Still late to the party with everything else that’s going on, I thought it would still be worthwhile to put up a quick warning flag. I don’t want to dissuade anyone from donating, but please proceed with caution.
The overwhelming display of support thus far is simply incredible. It’s reassuring to know that Americans are still willing to extend themselves to help others. Unfortunately, there are others out there that who capitalize on tragedies.
The FBI put out a press release highlighting some of the warnings signs of potential scams.
Beyond the outright scams, there are still other factors to consider.
- How much of your money actually goes to direct relief? Another form of optimization – how well the organization is able to allocate its funds and put them to use is almost as important as the amount of funds it receives.
- How long has the organization been involved in the area? If the group doesn’t have an existing presence in the area or at least a satellite office/sister organization, some of your funds could be ill-spent simply getting mobilized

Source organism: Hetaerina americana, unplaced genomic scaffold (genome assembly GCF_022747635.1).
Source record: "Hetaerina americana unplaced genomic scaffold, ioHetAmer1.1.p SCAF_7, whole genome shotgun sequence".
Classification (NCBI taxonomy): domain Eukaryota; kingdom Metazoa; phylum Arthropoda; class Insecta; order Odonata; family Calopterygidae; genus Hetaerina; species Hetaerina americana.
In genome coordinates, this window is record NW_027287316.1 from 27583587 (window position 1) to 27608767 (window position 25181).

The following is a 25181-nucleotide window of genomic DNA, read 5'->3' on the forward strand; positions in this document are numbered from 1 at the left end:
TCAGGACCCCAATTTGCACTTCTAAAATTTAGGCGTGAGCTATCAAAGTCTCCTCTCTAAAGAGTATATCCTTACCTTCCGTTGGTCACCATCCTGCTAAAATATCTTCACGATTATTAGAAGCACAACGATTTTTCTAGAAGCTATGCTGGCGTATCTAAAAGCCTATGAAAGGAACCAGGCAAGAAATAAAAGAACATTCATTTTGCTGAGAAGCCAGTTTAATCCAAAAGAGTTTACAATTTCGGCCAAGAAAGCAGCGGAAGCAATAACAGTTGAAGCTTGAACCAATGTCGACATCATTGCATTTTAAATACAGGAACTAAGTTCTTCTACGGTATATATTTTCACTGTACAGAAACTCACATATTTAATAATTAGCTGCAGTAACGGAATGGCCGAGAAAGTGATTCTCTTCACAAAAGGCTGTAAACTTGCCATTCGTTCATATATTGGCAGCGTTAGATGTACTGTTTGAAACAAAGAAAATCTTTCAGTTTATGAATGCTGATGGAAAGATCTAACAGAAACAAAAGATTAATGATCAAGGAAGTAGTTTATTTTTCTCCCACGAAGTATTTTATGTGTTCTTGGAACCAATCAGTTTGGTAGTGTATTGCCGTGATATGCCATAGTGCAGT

- How long has the organization been around, period. Older organizations usually have better efficiency in implementing their relief, since they’ve had the time to streamline their process.
- What type of aid does the organization provide? Someone with a degree in emergency preparedness could better highlight this, but I’m sure there’s a hierarchy of needs after a disaster. Medical probably being #1. A great organization for this type of aid is Doctors Without Borders.
- What long term benefits does the organization provide? The people of Haiti will require support beyond the immediate. Here’s where I can plug my own interests, a corollary to the above group is Engineers Without Borders. Although they aren’t capable of supporting large-scale projects, infrastructure is the basis for all communities.
- Don’t be tricked by “guilt marketing”. If you don’t contribute now, it doesn’t make you a bad person. Remember that crises continue to happen around the world every day. This specific incident is extreme, but giving money (or better yet – time) to another cause that you believe in is equally commendable.